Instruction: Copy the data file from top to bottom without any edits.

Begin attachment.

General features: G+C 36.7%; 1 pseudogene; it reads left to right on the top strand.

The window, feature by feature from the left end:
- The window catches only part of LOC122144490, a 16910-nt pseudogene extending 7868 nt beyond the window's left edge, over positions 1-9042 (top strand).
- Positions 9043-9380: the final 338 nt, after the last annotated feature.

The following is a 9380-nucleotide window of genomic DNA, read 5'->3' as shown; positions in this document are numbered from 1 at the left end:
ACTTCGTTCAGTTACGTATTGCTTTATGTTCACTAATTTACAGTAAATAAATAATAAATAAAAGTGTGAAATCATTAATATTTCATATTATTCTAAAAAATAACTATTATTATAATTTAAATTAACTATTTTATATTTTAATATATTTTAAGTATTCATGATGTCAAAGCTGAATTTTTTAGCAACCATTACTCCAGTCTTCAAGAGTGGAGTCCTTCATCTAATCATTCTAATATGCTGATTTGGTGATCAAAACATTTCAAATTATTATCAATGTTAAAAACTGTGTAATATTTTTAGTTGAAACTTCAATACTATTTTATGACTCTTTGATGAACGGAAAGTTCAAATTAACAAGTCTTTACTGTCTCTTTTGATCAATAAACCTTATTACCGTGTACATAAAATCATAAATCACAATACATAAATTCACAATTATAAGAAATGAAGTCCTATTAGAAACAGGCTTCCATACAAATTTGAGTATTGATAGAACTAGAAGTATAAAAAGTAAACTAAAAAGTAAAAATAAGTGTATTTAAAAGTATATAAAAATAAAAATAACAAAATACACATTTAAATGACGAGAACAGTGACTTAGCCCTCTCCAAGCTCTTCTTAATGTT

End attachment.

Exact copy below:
General features: G+C 36.7%; 1 pseudogene; it reads left to right on the top strand.

The window, feature by feature from the left end:
- The window catches only part of LOC122144490, a 16910-nt pseudogene extending 7868 nt beyond the window's left edge, over positions 1-9042 (top strand).
- Positions 9043-9380: the final 338 nt, after the last annotated feature.

The following is a 9380-nucleotide window of genomic DNA, read 5'->3' as shown; positions in this document are numbered from 1 at the left end:
ACTTCGTTCAGTTACGTATTGCTTTATGTTCACTAATTTACAGTAAATAAATAATAAATAAAAGTGTGAAATCATTAATATTTCATATTATTCTAAAAAATAACTATTATTATAATTTAAATTAACTATTTTATATTTTAATATATTTTAAGTATTCATGATGTCAAAGCTGAATTTTTTAGCAACCATTACTCCAGTCTTCAAGAGTGGAGTCCTTCATCTAATCATTCTAATATGCTGATTTGGTGATCAAAACATTTCAAATTATTATCAATGTTAAAAACTGTGTAATATTTTTAGTTGAAACTTCAATACTATTTTATGACTCTTTGATGAACGGAAAGTTCAAATTAACAAGTCTTTACTGTCTCTTTTGATCAATAAACCTTATTACCGTGTACATAAAATCATAAATCACAATACATAAATTCACAATTATAAGAAATGAAGTCCTATTAGAAACAGGCTTCCATACAAATTTGAGTATTGATAGAACTAGAAGTATAAAAAGTAAACTAAAAAGTAAAAATAAGTGTATTTAAAAGTATATAAAAATAAAAATAACAAAATACACATTTAAATGACGAGAACAGTGACTTAGCCCTCTCCAAGCTCTTCTTAATGTT